TWO BITS (a short story)
Two bits, a quarter, five nickels, two dimes and a nickel, twenty-five pennies. About 1935 I had my first clue what money was about. Two bits in the pocket was a wealthy child. That coin measured value in my corner of the world. When I can first recall what money was all about, two bits was the standard mark of what anything of importance was either worth or cost. When the lawn was mowed(with a reel mower), under great duress and long after the grass was so high I could hardly push the old mower; I was given the princely sum of two bits. When an allowance was the reward for keeping up with chores, toting wood or coal, raking leaves, and feeding dogs, reward was two bits. Birthdays brought two bits from Grandma Sutton and Christmas was eight bits in the form of a silver dollar. At age eleven in 1940, daddy decreed no more hanging out in the neighborhood. Time for a summer job. Choices were slim for many but I was employed as "gopher", as in go for whatever was needed at Sutton's store. Pay was two bits an hour. Quite a few teenage black boys would caddy at the Kinston Country Club to earn spending money. Some decided on self-employment. Put a shoe shine box together, and hawked their services Saturdays on downtown Queen Street and charged ten cents for black or brown shines and two bits for "saddles". Great hours/big money.
Good grooming was two bits, a shave or haircut at the Hotel Kinston Barber Shop. Green's on Gordon Street was cheaper at fifteen cents but Mr. Mills at the Hotel used electric clippers. I opted for his higher overhead to remove what's overhead without the pull of hand clippers.
For a sweet tooth, two bits made great mileage. BB bats, Kits, Mary Janes, and Blony bubble gum were just pennies a piece at Woodard Daughety's, Grocerteria, or one of the dime stores. Carolina Theater was just ten cents for admission, five cents for popcorn, five cents for the drink and change left for a stop at Roses for penny candy after the show. Two bits meant more than twenty-five pieces of penny candy when you bought the "twofers". Bill Jenkins Soda Shop back of Harry Bland's Texaco station would create a mean milk shake for two bits or a double scoop vanilla ice cream cone with a squirt of chocolate syrup for fifteen cents. Big time event to hoist your skinny butt onto one of those red vinyl upholstered polished chrome barstools at Hood's drug store, order a cone, lick just the drips. Make it last -not knowing when the next quarter could burn a hole in the pocket. Just ten cents on Sundays would satisfy the want of a Coke and pack of cheese Nabs at the Hotel Kinston soda shop between Methodist Sunday School and Church.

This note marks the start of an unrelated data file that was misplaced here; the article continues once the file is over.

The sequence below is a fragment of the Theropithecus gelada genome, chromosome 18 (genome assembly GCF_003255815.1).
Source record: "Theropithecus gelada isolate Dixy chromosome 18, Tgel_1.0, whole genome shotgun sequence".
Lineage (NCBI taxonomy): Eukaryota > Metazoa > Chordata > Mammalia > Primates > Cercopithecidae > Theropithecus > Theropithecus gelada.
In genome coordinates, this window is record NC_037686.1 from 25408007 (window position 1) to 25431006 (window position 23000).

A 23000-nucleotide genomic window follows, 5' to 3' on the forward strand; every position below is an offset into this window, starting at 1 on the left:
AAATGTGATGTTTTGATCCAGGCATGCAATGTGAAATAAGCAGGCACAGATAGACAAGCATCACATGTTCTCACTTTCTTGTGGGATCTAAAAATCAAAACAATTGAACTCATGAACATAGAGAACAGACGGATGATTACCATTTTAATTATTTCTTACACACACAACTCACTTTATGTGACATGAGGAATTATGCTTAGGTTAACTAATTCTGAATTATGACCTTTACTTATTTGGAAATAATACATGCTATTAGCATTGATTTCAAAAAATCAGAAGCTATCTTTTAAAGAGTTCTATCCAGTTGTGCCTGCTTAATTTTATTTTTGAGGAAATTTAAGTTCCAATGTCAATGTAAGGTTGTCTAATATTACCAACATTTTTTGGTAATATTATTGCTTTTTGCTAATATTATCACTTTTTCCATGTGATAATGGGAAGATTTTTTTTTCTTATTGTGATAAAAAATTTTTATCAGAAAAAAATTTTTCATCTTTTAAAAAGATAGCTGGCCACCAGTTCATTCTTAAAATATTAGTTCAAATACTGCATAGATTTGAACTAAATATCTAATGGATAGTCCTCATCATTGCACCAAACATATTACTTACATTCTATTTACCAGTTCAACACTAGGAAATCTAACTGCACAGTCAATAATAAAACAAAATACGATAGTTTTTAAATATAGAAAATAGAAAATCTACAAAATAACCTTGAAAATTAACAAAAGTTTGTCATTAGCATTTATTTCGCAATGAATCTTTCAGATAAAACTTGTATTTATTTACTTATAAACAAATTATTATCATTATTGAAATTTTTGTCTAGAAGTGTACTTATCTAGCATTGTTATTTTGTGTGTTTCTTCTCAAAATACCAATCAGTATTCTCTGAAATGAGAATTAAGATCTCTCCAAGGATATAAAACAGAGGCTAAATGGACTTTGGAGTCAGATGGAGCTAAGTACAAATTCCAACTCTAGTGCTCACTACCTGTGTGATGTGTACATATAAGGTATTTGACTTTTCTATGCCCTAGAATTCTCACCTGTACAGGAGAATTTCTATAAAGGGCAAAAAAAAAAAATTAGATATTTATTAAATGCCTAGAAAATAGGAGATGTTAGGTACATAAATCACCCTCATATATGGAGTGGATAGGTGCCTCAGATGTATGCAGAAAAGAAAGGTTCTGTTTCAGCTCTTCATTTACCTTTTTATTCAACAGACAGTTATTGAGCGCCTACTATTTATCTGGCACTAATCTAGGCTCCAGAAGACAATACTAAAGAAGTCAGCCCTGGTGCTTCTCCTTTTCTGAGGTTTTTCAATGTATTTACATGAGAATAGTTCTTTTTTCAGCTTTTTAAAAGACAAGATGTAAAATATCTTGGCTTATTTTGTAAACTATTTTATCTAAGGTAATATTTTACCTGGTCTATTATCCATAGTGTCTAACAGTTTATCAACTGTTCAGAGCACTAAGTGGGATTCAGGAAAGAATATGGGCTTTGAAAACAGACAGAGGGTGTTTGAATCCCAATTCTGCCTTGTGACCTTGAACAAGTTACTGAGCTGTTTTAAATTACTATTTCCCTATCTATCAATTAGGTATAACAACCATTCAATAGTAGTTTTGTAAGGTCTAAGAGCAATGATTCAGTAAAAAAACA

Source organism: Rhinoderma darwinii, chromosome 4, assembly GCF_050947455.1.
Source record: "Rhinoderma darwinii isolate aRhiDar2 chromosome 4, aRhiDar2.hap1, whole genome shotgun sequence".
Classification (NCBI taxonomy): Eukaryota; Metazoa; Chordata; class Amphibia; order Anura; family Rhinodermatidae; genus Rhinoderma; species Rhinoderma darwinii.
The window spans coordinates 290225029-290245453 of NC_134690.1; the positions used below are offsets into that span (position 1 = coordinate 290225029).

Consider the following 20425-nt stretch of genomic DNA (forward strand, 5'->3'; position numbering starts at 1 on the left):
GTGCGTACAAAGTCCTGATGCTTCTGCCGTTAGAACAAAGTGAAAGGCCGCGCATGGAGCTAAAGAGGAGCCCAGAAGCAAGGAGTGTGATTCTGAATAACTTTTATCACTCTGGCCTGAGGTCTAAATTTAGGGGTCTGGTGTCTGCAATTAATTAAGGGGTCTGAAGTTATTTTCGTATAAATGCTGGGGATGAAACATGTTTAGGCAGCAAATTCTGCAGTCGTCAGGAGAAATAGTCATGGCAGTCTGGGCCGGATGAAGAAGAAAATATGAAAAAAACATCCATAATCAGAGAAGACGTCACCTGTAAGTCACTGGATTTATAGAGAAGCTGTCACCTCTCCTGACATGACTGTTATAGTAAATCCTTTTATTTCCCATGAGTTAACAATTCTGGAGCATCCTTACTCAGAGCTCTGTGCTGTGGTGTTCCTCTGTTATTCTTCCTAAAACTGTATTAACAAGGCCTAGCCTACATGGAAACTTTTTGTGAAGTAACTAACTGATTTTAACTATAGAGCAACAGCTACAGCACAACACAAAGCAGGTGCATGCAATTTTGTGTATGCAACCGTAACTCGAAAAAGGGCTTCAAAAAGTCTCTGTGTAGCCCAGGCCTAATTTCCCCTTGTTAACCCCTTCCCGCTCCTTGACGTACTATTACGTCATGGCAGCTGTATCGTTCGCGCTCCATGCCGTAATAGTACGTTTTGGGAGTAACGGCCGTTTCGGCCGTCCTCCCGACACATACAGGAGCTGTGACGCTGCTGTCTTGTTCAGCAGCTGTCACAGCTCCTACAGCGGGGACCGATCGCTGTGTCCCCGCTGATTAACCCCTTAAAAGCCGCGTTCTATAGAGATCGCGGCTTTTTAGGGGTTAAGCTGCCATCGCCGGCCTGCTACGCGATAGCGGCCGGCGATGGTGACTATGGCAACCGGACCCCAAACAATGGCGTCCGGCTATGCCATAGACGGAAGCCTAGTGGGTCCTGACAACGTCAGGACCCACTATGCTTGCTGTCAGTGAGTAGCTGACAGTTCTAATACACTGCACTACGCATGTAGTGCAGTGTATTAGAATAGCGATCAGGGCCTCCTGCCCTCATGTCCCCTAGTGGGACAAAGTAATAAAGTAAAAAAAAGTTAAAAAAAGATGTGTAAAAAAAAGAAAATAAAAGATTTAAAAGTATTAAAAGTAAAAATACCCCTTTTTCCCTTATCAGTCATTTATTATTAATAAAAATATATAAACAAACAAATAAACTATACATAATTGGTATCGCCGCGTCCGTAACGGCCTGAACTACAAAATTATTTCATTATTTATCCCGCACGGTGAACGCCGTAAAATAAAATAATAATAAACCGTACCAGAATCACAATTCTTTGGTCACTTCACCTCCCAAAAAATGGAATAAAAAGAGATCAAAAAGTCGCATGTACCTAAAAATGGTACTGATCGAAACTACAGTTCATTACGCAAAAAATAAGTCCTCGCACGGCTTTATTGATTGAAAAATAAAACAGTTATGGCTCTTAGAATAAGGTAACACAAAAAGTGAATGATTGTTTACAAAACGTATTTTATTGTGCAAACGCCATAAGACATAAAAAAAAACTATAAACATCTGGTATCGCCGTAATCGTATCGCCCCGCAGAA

During the thirties and forties, Paramount Theater played Hollywood's finest seven days a week. For two bits a kid could spend two hours in someone else's life. Realize there was a big world outside of Kinston. 'Course, part of the fun was to sit down front, raise a little hell, get an usher mad enough to threaten stopping the film, but settled for giving us a scolding. Trick was to see how far we could push him, before one or more of us would be headed for the lobby. May be why some of us don't recall some of the old flicks that come up on cable TV.
Another fond "two bit" memory was the hamburgers at Ferris' drive-in on West Vernon. As a lover of great burgers, I've sampled some memorables. Will never forget though Helen at Shady's pulling the stainless container of fresh hamburger from the old refrigerator, hand-forming a patty, and dropping it on the griddle to an eruption of smoke. She'd smack it flat with a spatula while the mouthwatering odor of searing meat filled the air. A squirt of ketchup, a dollop of mustard, and one of relish on a toasted roll with a bottle of orange Crush (remember the brown ribbed bottle and the real orange taste) and that was lunch for two bits and a nickel. Top notch when you didn't have to eat vegetables at home.
When boys got to dating age and realized there was more to do than shooting BB guns, we knew that saving "two bits", "four bits", "six bits", or a dollar would get you scrunched down in a seat at the Paramount theater with your main "squeeze". Probably another reason I can't recall a "flicker flashback" shown on the Hallmark channel. Palmer Sugg stuck to the shooting game though he's packing higher caliber guns these days.
Seems fitting that the U.S. Mint would decide on honoring this remarkable denomination with new coinage and reminding many of us of earlier times, good times.
Two bits was easy to figure...wouldn't it be nice...
-- Mickey Sutton('47), Dec. 2004